By Gianna Campanaro
Baz Luhrman can best be credited for his theatrically extravagant and detailed films such as “Moulin Rouge” and “The Great Gatsby,” which was the last and most previous project he worked on before his latest, “Elvis,” released in theaters in June. Luhrman’s “Elvis'' upholds an entrancing and almost hypnotizing quality that sucks you right into the film.
Cinematography wise, the transitions are flawless. They move the scenes along in such a smooth and satisfying way, without being choppy or abrupt. Especially within the 10-year time jump that shows an array of different stills all at once. The way the transitions move in such an effortless fashion showcases the blend of time. The visuals are artistic in design and theatrical in production. They accentuate Luhrman’s specified style in a theatrical manner. This technique can also be attributed to his 2001 film “Moulin Rouge,” which is currently in revival on Broadway.
Luhrman’s decade of dedication can be noted in every small and insignificant detail. Costumes – crafted by his wife and designer, Catherine Martin – were precisely replicated to keep the story consistent, capturing the historical essence of the person portrayed. This is especially credible in the designs made for Elvis and Priscilla, referenced from past photographs and home videos.
This photographic history pushes forward within the objects nestled between the small nooks and crannies of the set designs. There is a notable photo of Presley sitting in the kitchen of one of his family’s old apartments, where Wonder bread and Saltine Crackers appear in the background. These same objects and details were also placed within the scenery of the movie, showcasing where he and his family are in their kitchen apartment. This can also be recognized in the depiction of Sun Records and Graceland, the set of the studio and home exact replicas to the originals in equipment, furniture and architectural design.
This detail-oriented quality is compelling in nature, leaving a viewer drawn into the picture and driven to rewatch it over and over again as a means to pick up on every little thing they missed the previous time they watched it. There is so much to absorb, especially within a quick recap of a 10-year period where multiple stills are presented in one shot. It’s strenuous, trying to take in everything at once. It is truly something that needs to be dissected and peeled like an onion to uncover every single layer.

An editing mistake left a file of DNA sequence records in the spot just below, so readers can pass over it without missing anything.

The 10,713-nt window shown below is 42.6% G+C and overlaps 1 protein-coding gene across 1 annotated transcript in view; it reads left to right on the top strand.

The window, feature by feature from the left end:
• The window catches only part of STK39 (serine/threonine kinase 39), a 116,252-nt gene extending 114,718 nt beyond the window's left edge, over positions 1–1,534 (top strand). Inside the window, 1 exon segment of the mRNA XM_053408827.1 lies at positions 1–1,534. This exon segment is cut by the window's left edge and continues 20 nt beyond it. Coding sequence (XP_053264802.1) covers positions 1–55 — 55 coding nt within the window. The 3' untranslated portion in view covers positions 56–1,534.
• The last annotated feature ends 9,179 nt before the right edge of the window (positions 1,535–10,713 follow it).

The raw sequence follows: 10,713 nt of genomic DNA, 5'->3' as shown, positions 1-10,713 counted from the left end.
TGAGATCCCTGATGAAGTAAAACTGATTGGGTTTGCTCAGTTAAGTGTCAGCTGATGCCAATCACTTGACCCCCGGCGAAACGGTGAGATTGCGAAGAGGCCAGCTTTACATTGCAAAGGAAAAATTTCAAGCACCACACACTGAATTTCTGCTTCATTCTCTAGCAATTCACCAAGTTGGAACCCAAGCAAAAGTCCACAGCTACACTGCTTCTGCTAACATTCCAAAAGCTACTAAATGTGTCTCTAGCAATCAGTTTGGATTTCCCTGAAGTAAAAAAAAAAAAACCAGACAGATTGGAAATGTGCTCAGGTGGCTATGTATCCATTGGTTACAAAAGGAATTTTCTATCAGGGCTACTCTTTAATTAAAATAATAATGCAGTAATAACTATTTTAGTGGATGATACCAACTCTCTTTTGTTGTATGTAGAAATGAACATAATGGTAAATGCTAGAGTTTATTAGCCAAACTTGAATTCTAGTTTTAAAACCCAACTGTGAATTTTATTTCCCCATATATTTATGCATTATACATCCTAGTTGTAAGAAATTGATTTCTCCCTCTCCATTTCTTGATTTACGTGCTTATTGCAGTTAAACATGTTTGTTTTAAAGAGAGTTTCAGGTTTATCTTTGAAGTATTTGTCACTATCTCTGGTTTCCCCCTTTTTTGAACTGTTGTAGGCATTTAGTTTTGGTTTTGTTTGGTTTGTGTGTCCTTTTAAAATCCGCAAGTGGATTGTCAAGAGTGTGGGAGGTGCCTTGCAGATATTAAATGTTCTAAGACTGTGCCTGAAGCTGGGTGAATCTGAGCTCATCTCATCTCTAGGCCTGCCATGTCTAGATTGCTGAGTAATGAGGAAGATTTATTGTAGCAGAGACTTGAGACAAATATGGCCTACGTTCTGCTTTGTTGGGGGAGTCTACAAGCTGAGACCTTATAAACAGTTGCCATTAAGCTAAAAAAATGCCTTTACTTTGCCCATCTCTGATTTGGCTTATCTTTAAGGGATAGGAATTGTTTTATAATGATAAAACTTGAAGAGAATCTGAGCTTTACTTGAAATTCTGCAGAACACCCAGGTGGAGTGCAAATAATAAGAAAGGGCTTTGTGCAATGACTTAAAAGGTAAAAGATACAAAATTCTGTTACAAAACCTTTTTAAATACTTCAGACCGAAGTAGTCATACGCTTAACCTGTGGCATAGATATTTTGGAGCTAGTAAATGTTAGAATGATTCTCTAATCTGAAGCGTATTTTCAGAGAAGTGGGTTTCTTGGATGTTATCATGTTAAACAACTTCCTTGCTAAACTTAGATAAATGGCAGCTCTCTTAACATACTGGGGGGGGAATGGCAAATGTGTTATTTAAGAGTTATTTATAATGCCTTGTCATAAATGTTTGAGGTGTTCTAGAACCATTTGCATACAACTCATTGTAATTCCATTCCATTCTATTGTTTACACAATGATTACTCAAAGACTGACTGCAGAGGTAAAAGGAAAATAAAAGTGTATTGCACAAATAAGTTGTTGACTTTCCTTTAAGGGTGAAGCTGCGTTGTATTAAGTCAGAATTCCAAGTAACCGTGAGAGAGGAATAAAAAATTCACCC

After dedicating 10 years to absorbing everything Luhrman needed to know about Presley, the new film adapted with the portrayal of Austin Butler as the King of Rock n’ Roll, an actor who was not typically recognized for any highly credible roles. He was mostly known as a childhood star in uninspiring performances, eventually breaking away and starring on other prematurely canceled series. Butler was committed to this role, just as Baz was to create this film. He spent two years obsessing over Elvis, working with a vocal coach to mirror and replicate Elvis’s accent and vocals, as well as his mannerisms. Before this, Butler did not have any previous experience with singing and performing in front of large audiences. Baz set the stage for Butler, crafting the set into a working concert, where Butler performed an entire set for extras without the word “cut” ever breaking the air.
With this very natural and uplifting environment, Butler was able to experience what Elvis had while performing, truly capturing the essence of Presley; it becomes impossible to define the difference between the real man and the one portraying him, especially when they are seen side by side or in transition. Because of this, you may not even realize that Butler is not lip-syncing over Presley in the beginning. Instead, Butler’s true trained voice was recorded and utilized since Presley’s earlier track quality was not sustainable for Luhrman’s live concert craftsmanship. As for the later performances, Butler sang over Presley’s tracks. A sense of deception takes over as two voices blend into one.
As for the other cast members, Luhrman mostly focused on Australian representation, but was more specific when casting American actors, Butler and Tom Hanks. The latter’s accent for Colonel Tom Parker can be seen as overdramatic, but this exaggeration built up an intentional sense of annoyance and distaste.
Overall, the characters were cast perfectly, even the supporting roles carried by Olivia DeJone as Priscilla Presley and Dacre Montgomery as Steve Binder. The resemblance is uncanny between Helen Thomson as Glady Presley and Kevin Harrison Jr. as B.B. King– who look nothing like them in real life. The makeup team painted a true picture of the story with such precision.
The film is approximately two hours and 39 minutes long and is rated PG-13 for adult-like material, revolving around the suggestion of sexual content, alcoholism, drug abuse and smoking. It is already out of cinemas, but can be accessed on demand, HBO Max, and is still being televised on cable. It is also available on DVD.